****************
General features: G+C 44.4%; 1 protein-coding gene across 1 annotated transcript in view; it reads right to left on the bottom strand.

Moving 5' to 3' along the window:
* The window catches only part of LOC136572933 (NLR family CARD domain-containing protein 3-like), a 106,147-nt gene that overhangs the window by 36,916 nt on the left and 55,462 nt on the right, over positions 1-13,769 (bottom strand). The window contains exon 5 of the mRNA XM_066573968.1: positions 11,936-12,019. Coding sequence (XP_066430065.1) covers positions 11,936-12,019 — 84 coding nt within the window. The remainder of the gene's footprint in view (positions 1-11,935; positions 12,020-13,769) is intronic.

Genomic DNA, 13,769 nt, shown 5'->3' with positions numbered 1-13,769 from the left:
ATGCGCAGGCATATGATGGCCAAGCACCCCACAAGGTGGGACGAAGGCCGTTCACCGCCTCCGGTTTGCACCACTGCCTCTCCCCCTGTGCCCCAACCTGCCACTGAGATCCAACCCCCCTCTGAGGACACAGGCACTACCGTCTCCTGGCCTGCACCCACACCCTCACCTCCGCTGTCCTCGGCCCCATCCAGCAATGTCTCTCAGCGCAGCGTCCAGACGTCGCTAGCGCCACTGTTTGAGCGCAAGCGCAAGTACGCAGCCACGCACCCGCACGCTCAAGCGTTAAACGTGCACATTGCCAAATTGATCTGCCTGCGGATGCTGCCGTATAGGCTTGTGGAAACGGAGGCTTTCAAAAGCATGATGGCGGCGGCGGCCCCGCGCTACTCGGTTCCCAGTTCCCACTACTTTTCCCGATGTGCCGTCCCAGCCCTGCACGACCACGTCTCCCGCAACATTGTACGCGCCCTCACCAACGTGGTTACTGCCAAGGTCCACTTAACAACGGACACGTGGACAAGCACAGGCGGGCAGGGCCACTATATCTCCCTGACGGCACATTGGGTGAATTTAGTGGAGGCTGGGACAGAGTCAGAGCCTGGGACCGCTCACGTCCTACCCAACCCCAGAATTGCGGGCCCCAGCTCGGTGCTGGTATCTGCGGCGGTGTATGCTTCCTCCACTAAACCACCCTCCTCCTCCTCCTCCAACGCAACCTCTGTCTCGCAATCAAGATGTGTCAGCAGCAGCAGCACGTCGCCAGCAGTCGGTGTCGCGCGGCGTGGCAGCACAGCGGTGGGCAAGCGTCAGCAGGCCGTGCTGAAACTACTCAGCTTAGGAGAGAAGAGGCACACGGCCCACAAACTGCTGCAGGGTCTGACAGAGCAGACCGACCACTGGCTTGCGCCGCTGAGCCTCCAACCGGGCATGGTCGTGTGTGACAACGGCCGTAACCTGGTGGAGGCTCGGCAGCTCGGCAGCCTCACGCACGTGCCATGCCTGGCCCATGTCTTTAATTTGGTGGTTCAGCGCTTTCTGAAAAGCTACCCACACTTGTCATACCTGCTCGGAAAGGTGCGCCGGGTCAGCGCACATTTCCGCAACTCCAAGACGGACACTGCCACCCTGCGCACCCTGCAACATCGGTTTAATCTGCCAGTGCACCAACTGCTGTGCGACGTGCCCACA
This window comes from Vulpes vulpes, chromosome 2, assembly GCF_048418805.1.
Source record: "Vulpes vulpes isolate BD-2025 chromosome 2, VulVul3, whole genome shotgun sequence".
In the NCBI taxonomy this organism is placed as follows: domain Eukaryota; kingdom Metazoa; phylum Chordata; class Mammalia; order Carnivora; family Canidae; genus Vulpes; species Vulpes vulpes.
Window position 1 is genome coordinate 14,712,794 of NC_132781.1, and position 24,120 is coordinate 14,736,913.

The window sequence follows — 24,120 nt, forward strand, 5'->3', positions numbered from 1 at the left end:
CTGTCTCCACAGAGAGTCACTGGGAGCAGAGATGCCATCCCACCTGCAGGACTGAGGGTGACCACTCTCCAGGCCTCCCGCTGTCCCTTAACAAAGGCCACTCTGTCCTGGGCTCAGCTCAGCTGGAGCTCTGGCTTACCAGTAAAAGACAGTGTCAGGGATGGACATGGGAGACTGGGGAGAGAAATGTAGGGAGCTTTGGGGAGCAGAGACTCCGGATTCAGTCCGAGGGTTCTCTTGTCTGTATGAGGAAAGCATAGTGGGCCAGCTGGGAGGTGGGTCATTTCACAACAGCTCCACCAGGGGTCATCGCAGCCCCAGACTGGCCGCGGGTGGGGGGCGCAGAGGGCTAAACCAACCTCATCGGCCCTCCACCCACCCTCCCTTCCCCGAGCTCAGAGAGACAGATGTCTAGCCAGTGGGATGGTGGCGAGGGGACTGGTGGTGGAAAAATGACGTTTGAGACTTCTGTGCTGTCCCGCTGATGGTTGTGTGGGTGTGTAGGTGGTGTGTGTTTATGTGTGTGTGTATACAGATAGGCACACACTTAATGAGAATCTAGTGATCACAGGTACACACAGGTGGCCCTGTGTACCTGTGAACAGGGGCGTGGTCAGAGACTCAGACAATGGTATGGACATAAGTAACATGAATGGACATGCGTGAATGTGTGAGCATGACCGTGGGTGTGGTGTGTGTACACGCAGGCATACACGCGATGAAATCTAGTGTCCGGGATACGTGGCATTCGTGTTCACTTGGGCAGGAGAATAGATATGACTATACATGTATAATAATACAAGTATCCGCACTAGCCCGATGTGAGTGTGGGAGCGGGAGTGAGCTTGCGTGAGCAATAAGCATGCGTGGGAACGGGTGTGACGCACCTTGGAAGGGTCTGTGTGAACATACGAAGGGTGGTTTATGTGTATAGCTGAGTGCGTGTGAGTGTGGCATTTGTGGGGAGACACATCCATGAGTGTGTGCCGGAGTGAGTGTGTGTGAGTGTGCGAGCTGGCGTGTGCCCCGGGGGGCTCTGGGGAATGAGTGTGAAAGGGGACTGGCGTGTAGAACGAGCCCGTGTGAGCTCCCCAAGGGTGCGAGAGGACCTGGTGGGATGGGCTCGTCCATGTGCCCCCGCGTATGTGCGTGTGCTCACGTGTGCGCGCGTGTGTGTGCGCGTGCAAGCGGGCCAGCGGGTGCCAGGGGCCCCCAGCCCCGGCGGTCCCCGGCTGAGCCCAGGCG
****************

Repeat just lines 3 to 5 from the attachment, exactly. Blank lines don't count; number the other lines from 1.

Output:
* The window catches only part of LOC136572933 (NLR family CARD domain-containing protein 3-like), a 106,147-nt gene that overhangs the window by 36,916 nt on the left and 55,462 nt on the right, over positions 1-13,769 (bottom strand). The window contains exon 5 of the mRNA XM_066573968.1: positions 11,936-12,019. Coding sequence (XP_066430065.1) covers positions 11,936-12,019 — 84 coding nt within the window. The remainder of the gene's footprint in view (positions 1-11,935; positions 12,020-13,769) is intronic.

Genomic DNA, 13,769 nt, shown 5'->3' with positions numbered 1-13,769 from the left:
ATGCGCAGGCATATGATGGCCAAGCACCCCACAAGGTGGGACGAAGGCCGTTCACCGCCTCCGGTTTGCACCACTGCCTCTCCCCCTGTGCCCCAACCTGCCACTGAGATCCAACCCCCCTCTGAGGACACAGGCACTACCGTCTCCTGGCCTGCACCCACACCCTCACCTCCGCTGTCCTCGGCCCCATCCAGCAATGTCTCTCAGCGCAGCGTCCAGACGTCGCTAGCGCCACTGTTTGAGCGCAAGCGCAAGTACGCAGCCACGCACCCGCACGCTCAAGCGTTAAACGTGCACATTGCCAAATTGATCTGCCTGCGGATGCTGCCGTATAGGCTTGTGGAAACGGAGGCTTTCAAAAGCATGATGGCGGCGGCGGCCCCGCGCTACTCGGTTCCCAGTTCCCACTACTTTTCCCGATGTGCCGTCCCAGCCCTGCACGACCACGTCTCCCGCAACATTGTACGCGCCCTCACCAACGTGGTTACTGCCAAGGTCCACTTAACAACGGACACGTGGACAAGCACAGGCGGGCAGGGCCACTATATCTCCCTGACGGCACATTGGGTGAATTTAGTGGAGGCTGGGACAGAGTCAGAGCCTGGGACCGCTCACGTCCTACCCAACCCCAGAATTGCGGGCCCCAGCTCGGTGCTGGTATCTGCGGCGGTGTATGCTTCCTCCACTAAACCACCCTCCTCCTCCTCCTCCAACGCAACCTCTGTCTCGCAATCAAGATGTGTCAGCAGCAGCAGCACGTCGCCAGCAGTCGGTGTCGCGCGGCGTGGCAGCACAGCGGTGGGCAAGCGTCAGCAGGCCGTGCTGAAACTACTCAGCTTAGGAGAGAAGAGGCACACGGCCCACAAACTGCTGCAGGGTCTGACAGAGCAGACCGACCACTGGCTTGCGCCGCTGAGCCTCCAACCGGGCATGGTCGTGTGTGACAACGGCCGTAACCTGGTGGAGGCTCGGCAGCTCGGCAGCCTCACGCACGTGCCATGCCTGGCCCATGTCTTTAATTTGGTGGTTCAGCGCTTTCTGAAAAGCTACCCACACTTGTCATACCTGCTCGGAAAGGTGCGCCGGGTCAGCGCACATTTCCGCAACTCCAAGACGGACACTGCCACCCTGCGCACCCTGCAACATCGGTTTAATCTGCCAGTGCACCAACTGCTGTGCGACGTGCCCACA